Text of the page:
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Does Your Doctor Not Understand Mental Illness?
By: Beth McHugh 2007
I am often frustrated when one of my clients goes to see their doctor for a physical ailment and is basically dismissed, or at best, condescended to, simply because they have a record of mental illness, either past or present.
It seems that once you have suffered from depression or anxiety, or worse still, one of the major mental illnesses, every little twinge, whether it be in your stomach or your big toe, is often put down to a symptom of mental illness. Yes, they will tell you that “It’s all in your mind, dear.”
I once had a patient who was in a mental health facility and was complaining of bad chest pain on breathing. She was told by her attending doctor that “it will all go away once the medication kicks in.” This client was very familiar with the symptoms of her anxiety disorder and that these particular chest symptoms were not part of that checklist. Nevertheless, she was treated with disdain by the nursing staff, one of whom told her that she needed to have a good run round the block.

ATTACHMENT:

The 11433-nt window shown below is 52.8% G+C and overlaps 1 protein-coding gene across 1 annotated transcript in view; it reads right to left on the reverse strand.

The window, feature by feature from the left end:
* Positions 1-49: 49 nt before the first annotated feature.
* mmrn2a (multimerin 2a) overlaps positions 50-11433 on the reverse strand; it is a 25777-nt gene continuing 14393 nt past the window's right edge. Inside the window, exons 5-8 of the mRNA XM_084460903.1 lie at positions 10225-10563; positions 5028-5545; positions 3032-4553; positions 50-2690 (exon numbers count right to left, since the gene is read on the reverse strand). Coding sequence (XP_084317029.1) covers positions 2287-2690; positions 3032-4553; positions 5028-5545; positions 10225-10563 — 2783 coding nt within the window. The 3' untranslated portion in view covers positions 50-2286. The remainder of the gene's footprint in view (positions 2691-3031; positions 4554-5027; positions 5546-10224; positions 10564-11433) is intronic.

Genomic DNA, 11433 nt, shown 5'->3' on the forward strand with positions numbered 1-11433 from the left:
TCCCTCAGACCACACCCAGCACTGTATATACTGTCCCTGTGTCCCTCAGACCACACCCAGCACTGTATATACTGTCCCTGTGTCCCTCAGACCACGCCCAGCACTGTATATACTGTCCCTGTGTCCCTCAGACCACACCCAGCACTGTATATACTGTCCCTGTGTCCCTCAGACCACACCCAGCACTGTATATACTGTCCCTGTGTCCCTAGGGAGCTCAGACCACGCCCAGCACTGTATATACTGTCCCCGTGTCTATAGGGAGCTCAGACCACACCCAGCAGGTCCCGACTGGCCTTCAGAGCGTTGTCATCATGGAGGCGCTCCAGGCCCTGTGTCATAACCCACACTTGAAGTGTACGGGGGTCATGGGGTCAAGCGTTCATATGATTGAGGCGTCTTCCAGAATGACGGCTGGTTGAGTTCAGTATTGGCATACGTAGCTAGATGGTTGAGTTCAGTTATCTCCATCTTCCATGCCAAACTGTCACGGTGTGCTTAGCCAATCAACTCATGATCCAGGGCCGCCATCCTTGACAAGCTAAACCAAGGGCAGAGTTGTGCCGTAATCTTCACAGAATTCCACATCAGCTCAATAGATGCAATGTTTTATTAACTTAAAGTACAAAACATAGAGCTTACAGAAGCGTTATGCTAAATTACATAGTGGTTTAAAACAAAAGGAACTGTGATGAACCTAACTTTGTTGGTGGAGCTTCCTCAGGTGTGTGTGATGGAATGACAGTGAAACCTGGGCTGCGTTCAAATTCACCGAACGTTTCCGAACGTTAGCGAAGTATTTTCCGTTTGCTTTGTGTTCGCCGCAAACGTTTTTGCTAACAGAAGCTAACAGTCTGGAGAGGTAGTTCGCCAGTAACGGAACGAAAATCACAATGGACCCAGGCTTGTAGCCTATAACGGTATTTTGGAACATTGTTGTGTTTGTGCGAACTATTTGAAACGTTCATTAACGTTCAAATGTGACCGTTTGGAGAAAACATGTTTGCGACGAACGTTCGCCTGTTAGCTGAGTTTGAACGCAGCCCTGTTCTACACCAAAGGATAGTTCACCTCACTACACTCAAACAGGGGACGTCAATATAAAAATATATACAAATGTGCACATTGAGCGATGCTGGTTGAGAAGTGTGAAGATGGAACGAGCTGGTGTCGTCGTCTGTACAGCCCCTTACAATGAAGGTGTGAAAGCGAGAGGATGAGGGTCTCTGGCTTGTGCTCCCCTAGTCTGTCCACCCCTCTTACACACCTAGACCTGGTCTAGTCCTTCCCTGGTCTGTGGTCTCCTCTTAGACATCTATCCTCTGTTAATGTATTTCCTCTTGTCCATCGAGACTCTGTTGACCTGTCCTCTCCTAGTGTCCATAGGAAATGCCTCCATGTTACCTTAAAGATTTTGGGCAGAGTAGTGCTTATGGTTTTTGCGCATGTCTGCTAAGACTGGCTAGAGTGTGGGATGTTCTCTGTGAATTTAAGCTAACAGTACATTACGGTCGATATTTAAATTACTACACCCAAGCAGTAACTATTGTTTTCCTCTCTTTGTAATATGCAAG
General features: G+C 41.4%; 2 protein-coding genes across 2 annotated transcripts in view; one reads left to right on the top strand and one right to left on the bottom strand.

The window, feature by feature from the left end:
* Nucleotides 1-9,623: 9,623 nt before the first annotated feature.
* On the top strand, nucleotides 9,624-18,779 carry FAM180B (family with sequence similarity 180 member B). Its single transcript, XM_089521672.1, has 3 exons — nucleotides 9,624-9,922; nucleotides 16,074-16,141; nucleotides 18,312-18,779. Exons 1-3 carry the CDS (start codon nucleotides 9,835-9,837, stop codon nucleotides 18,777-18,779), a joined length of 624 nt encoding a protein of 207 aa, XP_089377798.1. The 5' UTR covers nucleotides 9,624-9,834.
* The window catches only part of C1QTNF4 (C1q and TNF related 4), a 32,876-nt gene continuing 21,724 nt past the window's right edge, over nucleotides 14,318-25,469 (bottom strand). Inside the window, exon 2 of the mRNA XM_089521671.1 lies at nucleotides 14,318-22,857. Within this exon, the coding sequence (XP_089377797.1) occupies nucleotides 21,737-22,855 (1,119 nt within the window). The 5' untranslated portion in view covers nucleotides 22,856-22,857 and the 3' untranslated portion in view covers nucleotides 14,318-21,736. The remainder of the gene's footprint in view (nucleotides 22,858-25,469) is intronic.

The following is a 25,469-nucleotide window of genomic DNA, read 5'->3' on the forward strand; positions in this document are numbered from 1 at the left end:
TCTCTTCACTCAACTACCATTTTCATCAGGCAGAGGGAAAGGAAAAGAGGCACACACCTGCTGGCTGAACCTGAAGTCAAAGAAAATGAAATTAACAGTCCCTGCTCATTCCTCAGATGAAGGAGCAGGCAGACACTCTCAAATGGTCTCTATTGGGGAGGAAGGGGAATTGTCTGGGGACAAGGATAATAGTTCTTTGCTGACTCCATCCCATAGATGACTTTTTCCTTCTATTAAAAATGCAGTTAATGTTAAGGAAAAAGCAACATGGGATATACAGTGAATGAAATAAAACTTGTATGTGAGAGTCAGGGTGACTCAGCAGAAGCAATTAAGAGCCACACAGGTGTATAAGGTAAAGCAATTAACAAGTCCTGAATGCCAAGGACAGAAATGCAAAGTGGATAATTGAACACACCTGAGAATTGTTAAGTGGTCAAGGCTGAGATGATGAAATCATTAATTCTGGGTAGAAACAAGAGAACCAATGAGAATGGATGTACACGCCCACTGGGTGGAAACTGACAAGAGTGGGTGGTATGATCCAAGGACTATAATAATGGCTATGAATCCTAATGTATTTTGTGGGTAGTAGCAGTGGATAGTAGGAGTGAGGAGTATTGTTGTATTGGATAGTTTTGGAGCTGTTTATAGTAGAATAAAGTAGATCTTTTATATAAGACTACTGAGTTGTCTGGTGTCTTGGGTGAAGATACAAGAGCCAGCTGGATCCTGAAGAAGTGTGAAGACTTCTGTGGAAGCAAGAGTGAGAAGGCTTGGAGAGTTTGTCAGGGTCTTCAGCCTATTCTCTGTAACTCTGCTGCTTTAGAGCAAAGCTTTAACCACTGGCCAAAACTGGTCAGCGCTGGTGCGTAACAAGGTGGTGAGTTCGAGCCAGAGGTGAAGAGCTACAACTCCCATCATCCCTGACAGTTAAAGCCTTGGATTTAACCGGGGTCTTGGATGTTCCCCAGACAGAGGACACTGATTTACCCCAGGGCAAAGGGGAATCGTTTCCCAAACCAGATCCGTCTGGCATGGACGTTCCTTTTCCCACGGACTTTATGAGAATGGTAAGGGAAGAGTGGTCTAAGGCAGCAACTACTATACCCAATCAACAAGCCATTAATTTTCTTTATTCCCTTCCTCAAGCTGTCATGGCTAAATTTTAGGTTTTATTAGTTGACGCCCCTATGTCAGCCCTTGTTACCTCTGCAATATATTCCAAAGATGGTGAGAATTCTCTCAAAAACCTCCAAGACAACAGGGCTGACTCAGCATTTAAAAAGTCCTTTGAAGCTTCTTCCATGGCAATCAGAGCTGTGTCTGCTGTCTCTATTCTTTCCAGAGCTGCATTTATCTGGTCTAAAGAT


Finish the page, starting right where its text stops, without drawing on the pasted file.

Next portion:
This woman was eventually in so much pain that she could not walk, and decided to crawl along the corridor to the “normal” section of the hospital. There a doctor examined her and found she had double pleurisy, which of course accounted for the severe pain she was experiencing. She was immediately put on antibiotics and within two days she was feeling sufficiently well to discharge herself. She no longer wanted to be “cared for” by the staff in the mental health wing, who did little but humiliate her.
This woman was very upset by the time she came to see me, and who could blame her? There she was in a private mental health facility where even her own doctor would not listen to her and put her symptoms down to her mental illness.
It’s high time that doctors understand that a diagnosis of mental
illness does not equal a diagnosis of hypochondria, not does it imply
a low IQ and an inability to be in touch with one’s own body.
This woman, to her credit, did put in a complaint, both to her doctor
and the hospital. However, many patients are afraid to do this, as it
can and does, comprise any treatment they may need in the future. Hence
the culture of keeping quiet continues.
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